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Walk Among Giants
Published: 10/06/2015
 
A Sitka Spruce tree flanks the trail at Oswald West State Park
A Sitka Spruce tree flanks the trail at Oswald West State Park
Photo by Beth Wise

If lush forests are calling your name for a peaceful walk in the woods, it's time to grab your boots and hit the trails on the Oregon Coast.

Spruce needles high above whisper in the wind as if in conversation with the ones crunching under your trusty hiking boots. Mammoth evergreens crowd together, shadowing lush undergrowth, thick with ferns, mosses and clover-like plants. Dozens of species of mysterious-looking mushrooms and lichens spring from fallen logs and a plethora of birds and forest creatures contribute their chirping and chattering to the trickling of hidden streams, adding to the harmonious forest hum. With striking forest-meets-sea vistas and landscapes, these great Oregon Coast hikes also happen to wind through some of the most beautiful woods in the world.

Cape Falcon Trail
Named for its talon shape, Cape Falcon is the north promontory of Oswald West State Park on the North Oregon Coast. With the sounds of the Pacific never far off, this relatively easy hike meanders through the mossy, coastal forest and offers panoramic views of the forested coastline hugging the wild sea. The trail emerges from the forest at the end of the cape through the high-growing salal, where you can see north all the way to Tillamook Head and south to Cape Lookout on a clear day. The Cape Falcon trailhead can be accessed from the Oswald West parking lots along Highway 101 and the round-trip hike is five miles long, with an elevation gain of 300 feet.

Cape Lookout Trail
Setting out on the Cape Trail takes you through some interesting forest features and dramatic breathtaking views as it leads out to the tip of Cape Lookout, on the Three Capes Scenic Route, west of Tillamook. The trail winds through an old-growth, gnarled Sitka Spruce forest dripping with moss and so pristine you'll wonder if you've stepped back in time. At end of the line, you will discover why many refer to the park bench at the tip of Cape Lookout as the best seat in the house. On a clear day, you can spot landmarks 40 miles away: Haystack Rock at Cape Kiwanda, as well as Cascade Head and the distant Cape Foulweather. The Cape Trail is a moderate 4.8-mile round-trip hike with 400 feet of elevation gain.

The Giant Spruce Trail
For an intimate look at a fog-belt rainforest, hike the well-maintained Giant Spruce Trail. Begin your trek at the visitor center at Cape Perpetua Scenic Area near Yachats. Grab a self-guided brochure to start your exploration of this headland in the Siuslaw National Forest. The trail parallels the south side of Cape Creek, through old-growth forest bursting with flowers and ferns. As you hike up the narrow valley, the towering Sitka Spruce trees along the trail pale in comparison when you emerge at the 500 year-old "Giant Spruce" at the end. This easy, short hike is 2.3 miles round-trip, with a net elevation gain of 100 feet.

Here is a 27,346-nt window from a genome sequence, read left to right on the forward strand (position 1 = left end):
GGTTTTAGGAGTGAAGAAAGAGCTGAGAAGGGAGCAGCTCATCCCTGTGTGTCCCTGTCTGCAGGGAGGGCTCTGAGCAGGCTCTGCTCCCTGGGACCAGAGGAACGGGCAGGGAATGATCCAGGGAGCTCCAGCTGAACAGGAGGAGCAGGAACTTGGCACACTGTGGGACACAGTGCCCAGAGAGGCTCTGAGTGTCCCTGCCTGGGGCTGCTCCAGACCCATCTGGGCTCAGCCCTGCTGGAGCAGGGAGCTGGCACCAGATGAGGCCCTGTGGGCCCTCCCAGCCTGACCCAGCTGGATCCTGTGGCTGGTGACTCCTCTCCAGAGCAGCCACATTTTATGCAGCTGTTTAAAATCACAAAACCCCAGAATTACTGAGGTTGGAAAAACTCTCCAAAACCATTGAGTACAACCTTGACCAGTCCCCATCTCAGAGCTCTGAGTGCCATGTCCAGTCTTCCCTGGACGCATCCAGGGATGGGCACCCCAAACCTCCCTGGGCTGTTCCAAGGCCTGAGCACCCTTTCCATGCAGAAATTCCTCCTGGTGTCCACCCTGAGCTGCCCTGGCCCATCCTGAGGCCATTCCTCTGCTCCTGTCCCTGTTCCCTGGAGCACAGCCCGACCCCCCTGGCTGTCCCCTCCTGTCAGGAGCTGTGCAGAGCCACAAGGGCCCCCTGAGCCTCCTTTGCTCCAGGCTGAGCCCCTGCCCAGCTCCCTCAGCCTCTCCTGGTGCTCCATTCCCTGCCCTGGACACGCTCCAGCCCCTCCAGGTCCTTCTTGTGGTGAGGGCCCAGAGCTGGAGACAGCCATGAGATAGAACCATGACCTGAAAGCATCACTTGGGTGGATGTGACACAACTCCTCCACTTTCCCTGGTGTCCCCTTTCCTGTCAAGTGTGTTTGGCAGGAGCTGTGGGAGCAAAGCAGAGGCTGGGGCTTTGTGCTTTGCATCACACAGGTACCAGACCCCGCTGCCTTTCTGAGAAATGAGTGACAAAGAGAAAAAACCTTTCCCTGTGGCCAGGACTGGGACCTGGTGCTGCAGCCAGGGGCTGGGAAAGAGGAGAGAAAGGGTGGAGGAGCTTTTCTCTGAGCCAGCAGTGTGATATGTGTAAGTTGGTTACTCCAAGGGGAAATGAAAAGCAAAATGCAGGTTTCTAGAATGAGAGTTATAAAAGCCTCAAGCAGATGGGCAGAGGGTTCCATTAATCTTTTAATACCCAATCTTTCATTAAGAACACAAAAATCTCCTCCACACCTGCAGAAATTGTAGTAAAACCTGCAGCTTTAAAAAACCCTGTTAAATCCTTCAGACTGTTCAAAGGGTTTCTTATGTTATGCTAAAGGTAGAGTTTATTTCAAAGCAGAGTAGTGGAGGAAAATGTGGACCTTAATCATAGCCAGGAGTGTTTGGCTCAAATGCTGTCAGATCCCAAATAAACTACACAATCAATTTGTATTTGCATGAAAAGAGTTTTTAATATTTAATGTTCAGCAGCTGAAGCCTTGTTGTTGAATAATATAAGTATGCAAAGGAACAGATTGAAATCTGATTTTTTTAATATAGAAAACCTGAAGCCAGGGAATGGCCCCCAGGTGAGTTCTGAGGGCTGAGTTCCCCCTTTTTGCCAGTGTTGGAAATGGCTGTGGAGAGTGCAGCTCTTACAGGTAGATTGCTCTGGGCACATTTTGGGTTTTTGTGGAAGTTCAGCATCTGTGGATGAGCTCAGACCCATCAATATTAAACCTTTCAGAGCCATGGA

Heceta Head Lighthouse to Carl Washburne State Park
The Heceta Head Lighthouse provides an enchanting beginning or end for this moderate-to-challenging hike that climbs over Heceta Head. Enjoy the verdant coniferous forest while taking in the vast ocean views including offshore rocks that are part of the Oregon Islands National Wildlife Refuge. Sometimes you can spot seals and sea lions hauled out on the rocks. This challenging section on the north side of the lighthouse starts with a two-mile segment of the Oregon Coast Trail and offers spectacular viewpoints before descending to the beach via the Hobbit Trail. Travel over the promontory and drop down to the secluded beach, ultimately connecting with Carl G. Washurne State Park. An alternate trailhead can be found just south of the state park, along Highway 101. This hike is a moderate 3.75-mile through hike or a 7.5-mile loop, with an elevation gain of 600 feet through the Oregon Coast Trail segment.

Riverview Trail to Redwood Nature Trail
Along the banks of the scenic Chetco River in southern Oregon, hiking in Alfred A. Loeb State Park offers a rare glimpse of two hard-to-find tree species in Oregon: the Coastal Redwood and the Oregon Myrtle. Considered by most to be the best-smelling park in the state, your first impression at Loeb State Park may well be the crisp, bay leaf aroma of this protected myrtle forest. Trailhead access and parking is located near the park's riverside day-use area. The Riverview Trail follows the north bank of the Chetco River, through the 200-year-old myrtle grove, to a crosswalk that connects to the Redwood Nature Trail. The Redwood Trail leads to a fifty-acre stand of immense Coastal Redwoods and the northernmost place this giant can be found. The Riverview Trail is a 0.75-mile one-way trek that connects to the Redwood Nature Trail. Redwood Nature Trail is an easy loop of 2.6 miles, climbing 527 feet.

Francis Shrader Old Growth Trail
Located in the Rogue River-Siskiyou National Forest, near Gold Beach, this short hike is one of the best opportunities to see old-growth forest on the coast. The virgin forest here is dense, lush and green; where some of the Northwest's largest hardwoods intermingle with huge cedar and stately old-growth Douglas Fir trees. The trail loops through multistoried stands of trees; more than 22 species of trees, plants and shrubs can be seen on this hike. To find the trail, take County Road 595, which turns into Forest Road 33, east to Lobster Creek. Turn right on Forest Road 090 for two miles and the trailhead is on the left side of the road. Francis Shrader Old Growth Trail is a 1.5-mile hike.

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